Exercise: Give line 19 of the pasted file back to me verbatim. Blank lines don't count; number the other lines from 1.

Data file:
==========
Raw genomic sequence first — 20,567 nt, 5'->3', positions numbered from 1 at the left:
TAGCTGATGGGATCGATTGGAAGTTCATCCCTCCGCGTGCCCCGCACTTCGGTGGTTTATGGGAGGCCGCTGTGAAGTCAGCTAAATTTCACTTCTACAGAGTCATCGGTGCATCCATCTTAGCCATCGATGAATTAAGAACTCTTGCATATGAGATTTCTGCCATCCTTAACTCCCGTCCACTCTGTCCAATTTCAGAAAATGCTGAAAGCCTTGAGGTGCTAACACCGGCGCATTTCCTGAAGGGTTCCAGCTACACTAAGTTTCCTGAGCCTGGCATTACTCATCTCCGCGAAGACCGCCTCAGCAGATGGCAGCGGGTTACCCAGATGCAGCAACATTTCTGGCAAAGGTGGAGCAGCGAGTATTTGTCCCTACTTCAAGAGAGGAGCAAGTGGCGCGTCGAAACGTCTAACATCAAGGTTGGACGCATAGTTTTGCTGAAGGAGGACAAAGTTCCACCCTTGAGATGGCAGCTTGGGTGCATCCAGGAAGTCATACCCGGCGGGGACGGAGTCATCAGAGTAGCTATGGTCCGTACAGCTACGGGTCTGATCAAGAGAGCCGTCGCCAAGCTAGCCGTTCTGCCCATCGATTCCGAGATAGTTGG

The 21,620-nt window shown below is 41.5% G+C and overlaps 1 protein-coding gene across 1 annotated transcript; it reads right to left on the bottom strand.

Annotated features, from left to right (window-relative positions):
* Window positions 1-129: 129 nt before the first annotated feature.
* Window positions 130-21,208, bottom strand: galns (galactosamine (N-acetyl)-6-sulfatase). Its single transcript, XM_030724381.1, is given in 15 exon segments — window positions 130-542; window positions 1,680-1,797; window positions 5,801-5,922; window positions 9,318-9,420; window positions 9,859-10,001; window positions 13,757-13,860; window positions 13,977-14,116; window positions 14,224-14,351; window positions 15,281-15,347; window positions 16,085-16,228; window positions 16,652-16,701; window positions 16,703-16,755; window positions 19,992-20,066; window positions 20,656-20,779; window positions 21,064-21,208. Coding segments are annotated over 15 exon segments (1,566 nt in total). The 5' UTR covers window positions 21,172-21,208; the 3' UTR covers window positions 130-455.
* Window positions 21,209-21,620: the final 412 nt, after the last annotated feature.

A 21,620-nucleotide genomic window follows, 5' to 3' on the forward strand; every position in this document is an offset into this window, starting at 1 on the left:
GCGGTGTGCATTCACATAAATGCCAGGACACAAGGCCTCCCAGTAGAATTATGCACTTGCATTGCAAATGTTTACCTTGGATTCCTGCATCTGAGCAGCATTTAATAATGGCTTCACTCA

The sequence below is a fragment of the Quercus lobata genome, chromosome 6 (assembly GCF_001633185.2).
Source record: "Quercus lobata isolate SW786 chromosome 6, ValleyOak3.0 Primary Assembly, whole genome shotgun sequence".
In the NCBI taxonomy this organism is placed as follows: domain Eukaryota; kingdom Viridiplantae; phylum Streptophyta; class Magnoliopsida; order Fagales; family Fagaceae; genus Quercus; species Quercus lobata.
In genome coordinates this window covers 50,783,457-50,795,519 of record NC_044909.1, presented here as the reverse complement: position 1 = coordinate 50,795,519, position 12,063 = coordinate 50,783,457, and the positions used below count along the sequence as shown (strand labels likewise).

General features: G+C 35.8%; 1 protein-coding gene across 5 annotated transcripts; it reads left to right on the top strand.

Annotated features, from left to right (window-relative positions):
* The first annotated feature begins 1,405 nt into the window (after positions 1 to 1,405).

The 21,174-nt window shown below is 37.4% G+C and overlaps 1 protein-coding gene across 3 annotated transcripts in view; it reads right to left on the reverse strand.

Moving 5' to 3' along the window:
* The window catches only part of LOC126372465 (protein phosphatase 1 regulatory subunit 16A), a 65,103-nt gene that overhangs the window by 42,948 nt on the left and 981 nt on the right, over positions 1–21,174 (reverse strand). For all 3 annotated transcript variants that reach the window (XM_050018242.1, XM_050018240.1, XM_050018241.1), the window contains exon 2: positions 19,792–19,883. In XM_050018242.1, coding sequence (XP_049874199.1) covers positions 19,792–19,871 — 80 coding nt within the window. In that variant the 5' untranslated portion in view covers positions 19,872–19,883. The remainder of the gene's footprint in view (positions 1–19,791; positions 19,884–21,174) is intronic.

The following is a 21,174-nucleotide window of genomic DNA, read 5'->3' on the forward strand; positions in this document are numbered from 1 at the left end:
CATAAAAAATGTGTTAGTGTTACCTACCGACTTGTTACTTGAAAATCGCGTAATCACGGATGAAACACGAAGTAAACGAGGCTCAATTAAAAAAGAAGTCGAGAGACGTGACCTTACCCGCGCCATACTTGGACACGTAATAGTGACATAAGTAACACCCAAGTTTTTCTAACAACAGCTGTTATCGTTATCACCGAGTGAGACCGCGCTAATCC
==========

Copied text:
* The window catches only part of LOC126372465 (protein phosphatase 1 regulatory subunit 16A), a 65,103-nt gene that overhangs the window by 42,948 nt on the left and 981 nt on the right, over positions 1–21,174 (reverse strand). For all 3 annotated transcript variants that reach the window (XM_050018242.1, XM_050018240.1, XM_050018241.1), the window contains exon 2: positions 19,792–19,883. In XM_050018242.1, coding sequence (XP_049874199.1) covers positions 19,792–19,871 — 80 coding nt within the window. In that variant the 5' untranslated portion in view covers positions 19,872–19,883. The remainder of the gene's footprint in view (positions 1–19,791; positions 19,884–21,174) is intronic.